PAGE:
During the 1989 communal carnage in Bhagalpur, 65 people in Chanderi village were murdered by their neighbours. Having promised them safe passage, they suddenly fell upon them and hacked them to death. Mallika Begum, then 16, is the sole survivor and witness to the slaughter. The killers sliced
off her leg, and thinking she was dead, threw her with the bodies of all her loved ones into a pond, and covered her with weeds. She survived, rescued by an army convoy. Over the years, she withstood repeated threats to her life to bring the killers to justice. Steadfast in her statements before the judges, her testimony ensured that 16 people are today serving a life sentence.
Aman Biradari, a collective devoted to secularism, justice and peace, recently invited women and men who had lived through pogroms that targeted persons because of their religious identity in the last three decades. Survivors were invited from the forgotten massacre of Bengali Muslims in Nellie in Assam in 1983, the Sikh widows of Tilak Vihar, Delhi of 1984, Bhagalpur in 1989 and Gujarat in 2002, and the Christian minorities of Kandhamal, Odisha of 2008.
In their moving dialogues in Delhi and Ahmedabad, they shared their pain, struggles and hopes. The occasion was the tenth anniversary of the carnage in Gujarat. The blood-letting and hate unleashed at that time - of women, men and children killed because of their religious faith, abetted by state authorities — continue to raise painful questions about the perilous breaches in our collective defence of secular democracy, and the threats to India’s pluralist legacy. The most important voices to hear and heed were those of the survivors of targeted hate violence, from far corners of this land.
Their stories, recounted with dignity and restraint, showed that the suffering of survivors does not abate or pass, even after decades have elapsed and the rest of us have forgotten and moved on. Time freezes for those who lost their loved ones, were sexually humiliated, or watched their homes and livelihoods destroyed, betrayed and assaulted often by their neighbours. Many spoke as though what they suffered happened just yesterday, not years or decades earlier. Their suffering is a legacy passed across generations. The widows of Tilak Vihar, Delhi talked of sons raised without fathers, now battling drug addiction and the demons in their minds. Young men and women from every site of carnage described how hard it was to grow up without parents, with only memories of their gruesome slaying.
Ruptures persist in the social fabric of communities long after the violence has ended. People in Nellie feel devalued and secluded in a homeland that labels them as foreigners. The Tilak Vihar widows are isolated from their own community in their suffering and struggles. In Gujarat, and even Bhagalpur, survivors continue to live in fear and segregation. In Kandhamal, few victims can return to their villages without trepidation.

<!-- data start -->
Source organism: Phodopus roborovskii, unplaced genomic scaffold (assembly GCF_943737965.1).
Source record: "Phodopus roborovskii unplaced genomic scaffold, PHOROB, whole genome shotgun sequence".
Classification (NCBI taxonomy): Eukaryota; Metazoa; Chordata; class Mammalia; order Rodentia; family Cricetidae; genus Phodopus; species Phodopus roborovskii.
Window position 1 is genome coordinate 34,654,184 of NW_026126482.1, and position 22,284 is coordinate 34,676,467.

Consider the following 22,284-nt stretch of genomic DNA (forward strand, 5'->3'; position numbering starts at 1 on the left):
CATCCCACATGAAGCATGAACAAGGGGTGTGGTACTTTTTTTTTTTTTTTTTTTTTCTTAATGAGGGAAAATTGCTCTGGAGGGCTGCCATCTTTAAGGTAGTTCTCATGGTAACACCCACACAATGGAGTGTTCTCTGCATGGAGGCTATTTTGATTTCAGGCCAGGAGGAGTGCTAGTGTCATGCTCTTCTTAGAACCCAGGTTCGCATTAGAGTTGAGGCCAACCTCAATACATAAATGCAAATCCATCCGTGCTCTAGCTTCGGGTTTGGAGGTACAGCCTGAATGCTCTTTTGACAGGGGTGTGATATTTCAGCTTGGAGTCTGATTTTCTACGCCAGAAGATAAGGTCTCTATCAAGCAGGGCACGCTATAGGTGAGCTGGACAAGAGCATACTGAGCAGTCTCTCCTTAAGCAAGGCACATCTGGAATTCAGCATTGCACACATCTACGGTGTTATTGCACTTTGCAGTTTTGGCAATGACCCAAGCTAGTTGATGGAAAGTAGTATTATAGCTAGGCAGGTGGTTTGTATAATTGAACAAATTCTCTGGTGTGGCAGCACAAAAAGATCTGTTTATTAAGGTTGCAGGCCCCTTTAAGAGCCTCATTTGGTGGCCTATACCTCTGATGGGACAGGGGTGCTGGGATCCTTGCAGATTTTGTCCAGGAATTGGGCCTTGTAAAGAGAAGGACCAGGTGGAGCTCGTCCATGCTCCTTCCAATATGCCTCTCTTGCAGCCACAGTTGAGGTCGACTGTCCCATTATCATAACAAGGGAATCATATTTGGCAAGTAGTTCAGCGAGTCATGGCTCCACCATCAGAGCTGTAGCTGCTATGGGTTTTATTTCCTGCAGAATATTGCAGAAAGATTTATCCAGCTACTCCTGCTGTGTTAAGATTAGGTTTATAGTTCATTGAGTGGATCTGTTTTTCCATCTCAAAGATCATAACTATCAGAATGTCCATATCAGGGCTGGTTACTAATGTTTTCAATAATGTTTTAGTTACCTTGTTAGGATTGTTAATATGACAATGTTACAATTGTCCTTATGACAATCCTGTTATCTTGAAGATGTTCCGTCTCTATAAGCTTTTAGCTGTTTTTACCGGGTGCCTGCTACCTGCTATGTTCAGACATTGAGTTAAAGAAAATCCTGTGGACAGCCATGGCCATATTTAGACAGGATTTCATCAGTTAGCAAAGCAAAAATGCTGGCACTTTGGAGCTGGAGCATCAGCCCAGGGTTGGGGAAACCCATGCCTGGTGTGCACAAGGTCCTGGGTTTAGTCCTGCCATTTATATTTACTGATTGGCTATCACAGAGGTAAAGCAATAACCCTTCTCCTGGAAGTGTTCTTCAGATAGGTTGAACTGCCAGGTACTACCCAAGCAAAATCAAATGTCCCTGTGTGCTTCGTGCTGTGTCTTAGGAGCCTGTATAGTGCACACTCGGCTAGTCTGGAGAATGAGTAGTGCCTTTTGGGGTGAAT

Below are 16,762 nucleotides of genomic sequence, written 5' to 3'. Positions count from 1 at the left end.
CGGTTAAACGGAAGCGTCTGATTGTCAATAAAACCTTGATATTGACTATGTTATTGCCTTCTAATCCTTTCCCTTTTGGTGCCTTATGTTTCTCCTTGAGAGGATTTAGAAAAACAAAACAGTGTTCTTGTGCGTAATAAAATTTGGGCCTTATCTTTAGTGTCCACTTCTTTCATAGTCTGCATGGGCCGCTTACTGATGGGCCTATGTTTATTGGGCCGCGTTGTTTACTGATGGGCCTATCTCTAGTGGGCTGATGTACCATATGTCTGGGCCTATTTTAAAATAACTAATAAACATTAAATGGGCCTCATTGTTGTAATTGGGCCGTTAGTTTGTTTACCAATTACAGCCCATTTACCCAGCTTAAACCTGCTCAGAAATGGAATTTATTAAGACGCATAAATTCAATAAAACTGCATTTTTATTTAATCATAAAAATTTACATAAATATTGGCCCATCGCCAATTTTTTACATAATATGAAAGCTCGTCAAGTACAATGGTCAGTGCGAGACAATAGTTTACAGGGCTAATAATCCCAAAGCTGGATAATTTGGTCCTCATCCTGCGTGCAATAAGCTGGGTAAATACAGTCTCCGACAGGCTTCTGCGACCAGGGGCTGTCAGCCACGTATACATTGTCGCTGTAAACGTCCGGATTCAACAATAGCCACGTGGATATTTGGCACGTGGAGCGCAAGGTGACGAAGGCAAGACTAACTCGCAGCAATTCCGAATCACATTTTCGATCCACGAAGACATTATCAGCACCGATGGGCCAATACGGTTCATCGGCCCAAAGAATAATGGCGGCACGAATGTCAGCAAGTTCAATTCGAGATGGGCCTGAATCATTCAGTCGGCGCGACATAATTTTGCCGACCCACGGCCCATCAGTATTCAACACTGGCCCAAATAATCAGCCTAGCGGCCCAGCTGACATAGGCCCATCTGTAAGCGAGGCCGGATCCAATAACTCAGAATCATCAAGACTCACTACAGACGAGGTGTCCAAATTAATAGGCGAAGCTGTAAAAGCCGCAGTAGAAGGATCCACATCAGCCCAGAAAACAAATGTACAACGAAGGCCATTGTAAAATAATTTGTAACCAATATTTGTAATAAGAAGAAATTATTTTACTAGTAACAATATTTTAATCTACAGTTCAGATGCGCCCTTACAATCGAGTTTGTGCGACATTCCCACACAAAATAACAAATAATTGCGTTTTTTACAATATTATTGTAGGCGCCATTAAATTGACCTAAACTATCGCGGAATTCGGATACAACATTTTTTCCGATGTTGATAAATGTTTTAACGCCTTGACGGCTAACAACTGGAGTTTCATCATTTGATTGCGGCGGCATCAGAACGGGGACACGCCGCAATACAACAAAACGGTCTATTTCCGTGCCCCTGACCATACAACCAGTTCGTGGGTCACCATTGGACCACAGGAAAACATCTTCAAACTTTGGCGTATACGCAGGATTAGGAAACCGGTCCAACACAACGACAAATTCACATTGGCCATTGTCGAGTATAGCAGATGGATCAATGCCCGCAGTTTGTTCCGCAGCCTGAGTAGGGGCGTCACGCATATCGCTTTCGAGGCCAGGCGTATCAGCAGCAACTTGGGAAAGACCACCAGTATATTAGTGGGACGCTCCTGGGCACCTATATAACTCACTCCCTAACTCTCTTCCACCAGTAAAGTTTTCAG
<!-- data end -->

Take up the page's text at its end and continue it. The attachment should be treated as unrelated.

Only in Nellie has not a single person even been tried for the 1983 massacre, because the State itself has withdrawn all criminal charges against every person charged with the mass crimes. In every other site of massacre, broken people soldier on for justice against colossal odds. They explained why justice is precious to them. It is not revenge that they seek. If this was what they wanted, there were easier, more direct ways to extract vengeance. Many explained that the fight for justice in courts was their duty to their children, and their country. Unpunished, the hate rioters would be emboldened to repeat the slaughter. It was only if people are punished for their crimes that they will learn never to target innocents.
They talked to us of partisan State authorities who failed to quell the rioting, revenue officials who paid them a pittance as compensation, policemen who refused to record the names and investigate those who led the butchery and arson, and magistrates who allowed their tormentors to walk free with impunity. And yet, even as they spoke of the many ways the people and institutions charged with protecting them and securing justice had let them down, it was extraordinary how each of them insisted that they had not lost faith in India’s secular democracy. They derived solace and hope from the people of other faiths who saved their lives, shared their pain, and helped them in their battles for justice. They believed that however grave are the assaults mounted on secular India, the ancient traditions of people of different faiths living together with peace and respect would endure. They were convinced that the institutions of our democracy would in the end prevail over campaigns of hate and division.
Harsh Mander is a member of the National Advisory Council
The views expressed by the author are personal
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